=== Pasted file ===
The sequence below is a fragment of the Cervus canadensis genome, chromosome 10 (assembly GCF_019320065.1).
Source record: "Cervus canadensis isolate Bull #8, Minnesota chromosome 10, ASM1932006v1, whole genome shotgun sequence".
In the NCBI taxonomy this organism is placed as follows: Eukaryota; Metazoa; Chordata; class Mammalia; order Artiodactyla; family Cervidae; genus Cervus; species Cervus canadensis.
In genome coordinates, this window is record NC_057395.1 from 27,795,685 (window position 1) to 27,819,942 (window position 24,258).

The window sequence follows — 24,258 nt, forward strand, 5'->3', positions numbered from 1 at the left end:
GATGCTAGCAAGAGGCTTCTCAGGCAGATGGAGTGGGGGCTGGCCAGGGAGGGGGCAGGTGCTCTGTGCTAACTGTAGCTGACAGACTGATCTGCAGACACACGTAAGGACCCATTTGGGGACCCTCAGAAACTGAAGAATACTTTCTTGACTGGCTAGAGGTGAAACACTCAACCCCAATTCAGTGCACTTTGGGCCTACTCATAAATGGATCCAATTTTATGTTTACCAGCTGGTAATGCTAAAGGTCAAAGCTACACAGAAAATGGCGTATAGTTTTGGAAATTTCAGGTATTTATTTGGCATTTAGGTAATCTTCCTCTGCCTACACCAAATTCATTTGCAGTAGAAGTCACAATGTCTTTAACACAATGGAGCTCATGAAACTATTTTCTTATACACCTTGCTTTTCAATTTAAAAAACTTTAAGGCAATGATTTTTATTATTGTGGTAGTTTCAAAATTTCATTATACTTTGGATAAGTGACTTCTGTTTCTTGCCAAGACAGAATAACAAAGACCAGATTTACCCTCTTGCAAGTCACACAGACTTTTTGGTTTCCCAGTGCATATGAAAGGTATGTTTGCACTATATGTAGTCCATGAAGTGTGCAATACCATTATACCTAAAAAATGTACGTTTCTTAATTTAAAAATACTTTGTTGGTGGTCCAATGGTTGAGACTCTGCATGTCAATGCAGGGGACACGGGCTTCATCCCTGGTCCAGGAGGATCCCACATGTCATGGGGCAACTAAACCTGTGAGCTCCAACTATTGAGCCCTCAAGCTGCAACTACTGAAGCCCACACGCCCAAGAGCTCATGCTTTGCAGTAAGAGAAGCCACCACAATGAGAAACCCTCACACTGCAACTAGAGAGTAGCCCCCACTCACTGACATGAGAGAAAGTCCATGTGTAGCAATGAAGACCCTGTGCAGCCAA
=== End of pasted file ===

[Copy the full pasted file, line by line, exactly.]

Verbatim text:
The sequence below is a fragment of the Cervus canadensis genome, chromosome 10 (assembly GCF_019320065.1).
Source record: "Cervus canadensis isolate Bull #8, Minnesota chromosome 10, ASM1932006v1, whole genome shotgun sequence".
In the NCBI taxonomy this organism is placed as follows: Eukaryota; Metazoa; Chordata; class Mammalia; order Artiodactyla; family Cervidae; genus Cervus; species Cervus canadensis.
In genome coordinates, this window is record NC_057395.1 from 27,795,685 (window position 1) to 27,819,942 (window position 24,258).

The window sequence follows — 24,258 nt, forward strand, 5'->3', positions numbered from 1 at the left end:
GATGCTAGCAAGAGGCTTCTCAGGCAGATGGAGTGGGGGCTGGCCAGGGAGGGGGCAGGTGCTCTGTGCTAACTGTAGCTGACAGACTGATCTGCAGACACACGTAAGGACCCATTTGGGGACCCTCAGAAACTGAAGAATACTTTCTTGACTGGCTAGAGGTGAAACACTCAACCCCAATTCAGTGCACTTTGGGCCTACTCATAAATGGATCCAATTTTATGTTTACCAGCTGGTAATGCTAAAGGTCAAAGCTACACAGAAAATGGCGTATAGTTTTGGAAATTTCAGGTATTTATTTGGCATTTAGGTAATCTTCCTCTGCCTACACCAAATTCATTTGCAGTAGAAGTCACAATGTCTTTAACACAATGGAGCTCATGAAACTATTTTCTTATACACCTTGCTTTTCAATTTAAAAAACTTTAAGGCAATGATTTTTATTATTGTGGTAGTTTCAAAATTTCATTATACTTTGGATAAGTGACTTCTGTTTCTTGCCAAGACAGAATAACAAAGACCAGATTTACCCTCTTGCAAGTCACACAGACTTTTTGGTTTCCCAGTGCATATGAAAGGTATGTTTGCACTATATGTAGTCCATGAAGTGTGCAATACCATTATACCTAAAAAATGTACGTTTCTTAATTTAAAAATACTTTGTTGGTGGTCCAATGGTTGAGACTCTGCATGTCAATGCAGGGGACACGGGCTTCATCCCTGGTCCAGGAGGATCCCACATGTCATGGGGCAACTAAACCTGTGAGCTCCAACTATTGAGCCCTCAAGCTGCAACTACTGAAGCCCACACGCCCAAGAGCTCATGCTTTGCAGTAAGAGAAGCCACCACAATGAGAAACCCTCACACTGCAACTAGAGAGTAGCCCCCACTCACTGACATGAGAGAAAGTCCATGTGTAGCAATGAAGACCCTGTGCAGCCAA